U.S. Transportation Secretary Pete Buttigieg, hosted by Levin, visited San Diego in October and rode the Coaster train over the Del Mar bluffs to learn more about the railroad and the increasing environmental threats. And President Joe Biden, during a stop at Viasat in Carlsbad last month in support of Democratic candidates, said, “We’re going to make sure the second-busiest rail corridor in America, connecting San Diego and Los Angeles, is going to be open and running for a long time.”

Military vehicles from Humvees to 55-ton Abrams tanks commonly move by rail. Many of them are too large and too heavy to travel long distances on the highways, and dozens or hundreds can be carried on a single train.

When the Navy removed the last of the Vietnam-era napalm, about 3.2 million gallons, in the late 1990s from its long-time storage bunkers at the Fallbrook Naval Weapons Station, the flammable petroleum jelly was shipped to Houston for disposal in tanks on flatbed rail cars.

Rail freight transportation by private contractors such as BNSF Railway, which serves San Diego County, is essential to the U.S. military. Because of that, the Defense Department has designated the Strategic Rail Corridor Network to support the movement of heavy and over-sized equipment.

“Military cargo is moving on a daily basis over the Strategic Rail Corridor Network (STRACNET) and other rail lines throughout America,” said David Dorfman, a civilian senior engineer in the Railroads for National Defense Program.

“Military cargo sometimes travels over other rail lines,” Dorfman said in a recent email, but the strategic rail corridor is “a minimal network, so in a corridor with two or more parallel rail lines, only one is designated as STRACNET and military cargo may move over one of the other lines.”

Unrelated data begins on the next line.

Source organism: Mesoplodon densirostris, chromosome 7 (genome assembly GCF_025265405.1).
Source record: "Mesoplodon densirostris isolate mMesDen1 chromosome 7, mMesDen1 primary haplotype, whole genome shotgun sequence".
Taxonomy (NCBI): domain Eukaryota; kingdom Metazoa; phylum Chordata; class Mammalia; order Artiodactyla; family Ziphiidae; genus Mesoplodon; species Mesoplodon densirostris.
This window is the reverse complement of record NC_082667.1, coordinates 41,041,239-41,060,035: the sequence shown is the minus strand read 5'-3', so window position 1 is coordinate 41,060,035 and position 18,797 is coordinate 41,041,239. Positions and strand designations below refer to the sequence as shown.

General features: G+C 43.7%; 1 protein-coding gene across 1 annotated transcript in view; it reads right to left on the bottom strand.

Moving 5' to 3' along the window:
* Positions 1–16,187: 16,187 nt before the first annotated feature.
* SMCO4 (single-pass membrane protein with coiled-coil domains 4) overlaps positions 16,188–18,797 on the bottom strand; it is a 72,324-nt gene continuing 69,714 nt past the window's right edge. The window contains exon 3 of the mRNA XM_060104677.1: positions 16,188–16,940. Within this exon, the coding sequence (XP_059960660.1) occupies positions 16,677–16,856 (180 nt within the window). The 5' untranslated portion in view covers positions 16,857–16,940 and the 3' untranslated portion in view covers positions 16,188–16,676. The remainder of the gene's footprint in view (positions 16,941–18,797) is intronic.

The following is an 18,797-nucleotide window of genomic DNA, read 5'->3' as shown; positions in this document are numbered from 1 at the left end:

However, in the Los Angeles- San Diego corridor, there is only one rail line, he said.

BNSF delivers rail shipments to Camp Pendleton and San Diego as needed and not on any set schedule, he said. Military traffic volumes can be much higher during times of conflict, but statistics are not readily available.

The Railroads for National Defense Program works with civilian companies and agencies to ensure railroads are ready to support military deployment and peacetime needs, according to, an independent think tank.

“Rail transportation is extremely important to DOD since the predominance of our heavy and tracked vehicles will deploy by rail to seaports of embarkation,” according to the GlobalSecurity website.

Heavy vehicles include the Marines’ “dragon wagon,” an eight-wheeled, all-terrain truck that can haul various types of equipment and trailers. Tracked vehicles include tanks, armored personnel carriers and amphibious assault vehicles.

The Strategic Rail Corridor Network dates to World War I, then called the Great War, when the emergency nationwide mobilization of troops resulted in confusion and mismanagement. The federal government stepped in and organized the Railroad Administration, which took over and eventually created the Strategic Rail Corridor Network to ensure the infrastructure could support defense emergencies.

The U.S. Army relies increasingly on commercial rail operators to move material cross-country to maritime ports where troops embark for overseas operations, said Todd Rosenblum, a national security strategist who served in the Department of Homeland Security and as an acting assistant secretary for homeland defense at the Pentagon from 2009 to 2015.

A 2021 assessment of the U.S. military by the Government Accountability Office noted that the Army moves about 67 percent of its equipment by rail from a fort or base of origin to a shipping port during contingencies.

“The broader U.S. national security apparatus also benefits from resilient commercial rail operations,” Rosenblum said in a commentary for the online journal FreightWaves.

“It makes our nation more productive, mobile and attractive for investment,” he said.

A high functioning rail system encourages onshore manufacturing of supply chain goods ranging from semiconductors to critical boosters for space launch vehicles, he said.

Railroads are by far the most efficient, cost-effective and environmentally friendly way to transport any large or heavy materials, whether military or commercial, Sutherland said.